BUS 4500 MANAGEMENT SCIENCE (3 s.h.)

A survey of quantitative methods used in managerial decision making. Topics include linear programming, decision theory, project management models, inventory models, queuing theory, simulation, and forecasting. Use of computer software to solve problems. Prerequisites: ECO 2160, BUS 2250 or CSC 1000, and BUS 3430 or permission of the department chair/school dean . This course is offered every spring and fall semester.

BUS 4600 REAL ESTATE PRACTICUM (3 s.h.)

Experiential learning acquired through placement with a local real estate organization. The student is assigned duties and responsibilities approved by the Director of Real Estate and supervised and evaluated by the University instructor and on-site trainer. Weekly class contact, journal or written reports are required. Prerequisites: successful completion of two upper level real estate courses in addition to BUS 3600 or permission of the department chair/school dean. This course is offered as needed.

BUS 4650 NEW VENTURE CAPITAL (3 s.h.)

Business creation and innovation is explored through case analysis. This is applied to student ideas for a new business. A business plan is created. Venture financing models are considered to support the creation of the business. Entry and exit strategies are considered, such as franchising, acquisitions, sale, merger and liquidation. The course provides an understanding of the mindset, behaviors, experiences and skills of an entrepreneur. Key components to coursework include, learning how to evaluate and value new ventures, how to anticipate problems and develop pragmatic solutions, and assembling the resources to implement a strategic vision. Finally, students will present their plan to a panel of executives and faculty from the Reeves School of Business and its Center for Entrepreneurship. Prerequisites: ACC 2510, BUS 3010, 3430; or permission of the department chair/school dean. Cross-listed as ENP 4650.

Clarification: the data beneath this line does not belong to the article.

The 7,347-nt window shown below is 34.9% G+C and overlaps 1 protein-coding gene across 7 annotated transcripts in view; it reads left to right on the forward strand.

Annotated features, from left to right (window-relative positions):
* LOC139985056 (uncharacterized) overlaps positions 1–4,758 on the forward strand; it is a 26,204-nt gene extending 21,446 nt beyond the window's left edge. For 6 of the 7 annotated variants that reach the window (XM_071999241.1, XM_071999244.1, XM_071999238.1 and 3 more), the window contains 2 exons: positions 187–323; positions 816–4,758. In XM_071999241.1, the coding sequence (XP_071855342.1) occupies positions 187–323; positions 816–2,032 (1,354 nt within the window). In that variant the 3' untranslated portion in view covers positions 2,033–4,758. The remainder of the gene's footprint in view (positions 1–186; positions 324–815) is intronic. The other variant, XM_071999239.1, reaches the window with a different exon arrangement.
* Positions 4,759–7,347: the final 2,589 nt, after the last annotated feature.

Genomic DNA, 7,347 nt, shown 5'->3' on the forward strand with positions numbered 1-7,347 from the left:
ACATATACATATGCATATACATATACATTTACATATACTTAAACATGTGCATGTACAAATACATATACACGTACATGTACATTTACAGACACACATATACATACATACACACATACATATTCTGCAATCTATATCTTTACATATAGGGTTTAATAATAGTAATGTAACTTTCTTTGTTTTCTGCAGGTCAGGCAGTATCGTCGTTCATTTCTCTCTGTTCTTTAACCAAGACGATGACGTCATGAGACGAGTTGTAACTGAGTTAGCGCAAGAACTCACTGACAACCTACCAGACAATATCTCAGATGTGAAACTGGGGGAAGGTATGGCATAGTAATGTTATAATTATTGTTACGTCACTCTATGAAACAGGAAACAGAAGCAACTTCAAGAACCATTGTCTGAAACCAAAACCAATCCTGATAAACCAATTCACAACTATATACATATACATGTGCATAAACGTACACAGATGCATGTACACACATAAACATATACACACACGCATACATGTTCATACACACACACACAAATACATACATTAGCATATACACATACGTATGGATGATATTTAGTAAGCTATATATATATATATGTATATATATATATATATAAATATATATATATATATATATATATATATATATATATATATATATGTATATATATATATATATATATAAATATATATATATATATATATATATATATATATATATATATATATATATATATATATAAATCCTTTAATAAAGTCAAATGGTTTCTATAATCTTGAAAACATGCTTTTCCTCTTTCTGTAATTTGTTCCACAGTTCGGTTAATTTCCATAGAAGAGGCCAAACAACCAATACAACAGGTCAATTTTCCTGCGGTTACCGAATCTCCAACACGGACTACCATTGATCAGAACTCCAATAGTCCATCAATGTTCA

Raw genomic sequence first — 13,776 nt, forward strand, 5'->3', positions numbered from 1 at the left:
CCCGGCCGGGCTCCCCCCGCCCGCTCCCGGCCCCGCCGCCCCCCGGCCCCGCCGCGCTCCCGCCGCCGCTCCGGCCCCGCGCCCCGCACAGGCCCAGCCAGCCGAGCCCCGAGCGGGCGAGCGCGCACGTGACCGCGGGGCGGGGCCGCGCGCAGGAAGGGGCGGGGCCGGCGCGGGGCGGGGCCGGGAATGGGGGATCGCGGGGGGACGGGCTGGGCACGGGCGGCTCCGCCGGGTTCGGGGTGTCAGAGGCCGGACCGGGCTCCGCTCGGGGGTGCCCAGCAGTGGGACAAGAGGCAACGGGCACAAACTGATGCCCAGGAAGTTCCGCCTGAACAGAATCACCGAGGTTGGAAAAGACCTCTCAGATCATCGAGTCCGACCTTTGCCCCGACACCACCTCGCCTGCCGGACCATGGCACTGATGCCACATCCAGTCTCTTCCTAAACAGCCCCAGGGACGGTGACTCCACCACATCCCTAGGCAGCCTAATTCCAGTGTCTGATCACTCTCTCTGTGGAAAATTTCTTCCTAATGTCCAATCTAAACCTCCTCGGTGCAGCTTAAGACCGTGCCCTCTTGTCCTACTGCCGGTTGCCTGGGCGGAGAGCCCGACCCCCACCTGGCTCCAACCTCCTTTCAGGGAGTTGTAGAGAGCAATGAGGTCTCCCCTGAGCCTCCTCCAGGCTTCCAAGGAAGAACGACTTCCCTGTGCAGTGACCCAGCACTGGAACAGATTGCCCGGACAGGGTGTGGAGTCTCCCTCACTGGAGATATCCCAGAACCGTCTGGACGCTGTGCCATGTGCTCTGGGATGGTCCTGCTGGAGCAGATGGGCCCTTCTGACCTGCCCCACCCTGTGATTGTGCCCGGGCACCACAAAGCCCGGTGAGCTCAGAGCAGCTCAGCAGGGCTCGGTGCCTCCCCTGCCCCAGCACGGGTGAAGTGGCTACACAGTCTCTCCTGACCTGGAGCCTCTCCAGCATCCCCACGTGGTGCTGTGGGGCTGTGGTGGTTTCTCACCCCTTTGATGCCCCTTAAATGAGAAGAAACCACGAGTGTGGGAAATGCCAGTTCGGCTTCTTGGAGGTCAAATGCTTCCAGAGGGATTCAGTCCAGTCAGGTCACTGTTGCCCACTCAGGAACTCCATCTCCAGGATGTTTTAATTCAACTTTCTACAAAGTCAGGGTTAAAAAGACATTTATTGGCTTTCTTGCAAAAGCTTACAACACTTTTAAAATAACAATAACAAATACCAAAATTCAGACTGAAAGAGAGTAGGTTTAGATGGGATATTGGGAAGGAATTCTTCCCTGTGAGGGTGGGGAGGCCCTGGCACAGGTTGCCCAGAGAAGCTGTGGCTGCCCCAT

BUS 4700 BUSINESS POLICY AND STRATEGY (3 s.h.)

A capstone course conducted with case method. Examination of external and internal environments of business. Analysis of the formulation and implementation of organizational strategy, both in private and not-for-profit sectors. Integration of prior studies in accounting, economics, management, marketing, law, and behavior. This course includes administration of a major field test in business as the required exit exam for all seniors in the Reeves School of Business. Prerequisites: BUS 3150, 3320, 3430, or ACC 3410 and BUS 3520, and MKT 2510 or permission of the department chair/school dean. This course is offered every fall and spring semester.

BUS 4800 BUSINESS SYSTEMS DEVELOPMENT (3 s.h.)

A systematic approach to the study of business organizations and the establishment of criteria for computer-based information systems for management planning and control in various types of business environments. This course is designed to provide an understanding of the system development and modification process and to enable students to evaluate and choose a system development methodology. It emphasizes the factors for effective communication with users and team members and all those associated with development and maintenance of the system. This course is offered as needed.

BUS 4850 SPECIAL TOPICS (3 s.h.)

A topic in business not covered in depth in any of the other established courses in business. This course is offered as needed.

BUS 4990 INDEPENDENT STUDY IN BUSINESS ADMINISTRATION (TBA)

An opportunity for a well-qualified, upper-division student to engage in special research in his/her major. Requires approval by the faculty advisor, the supervising professor, the department chair, and the school dean before approval by the Vice President for Academic Affairs. Credit to be determined.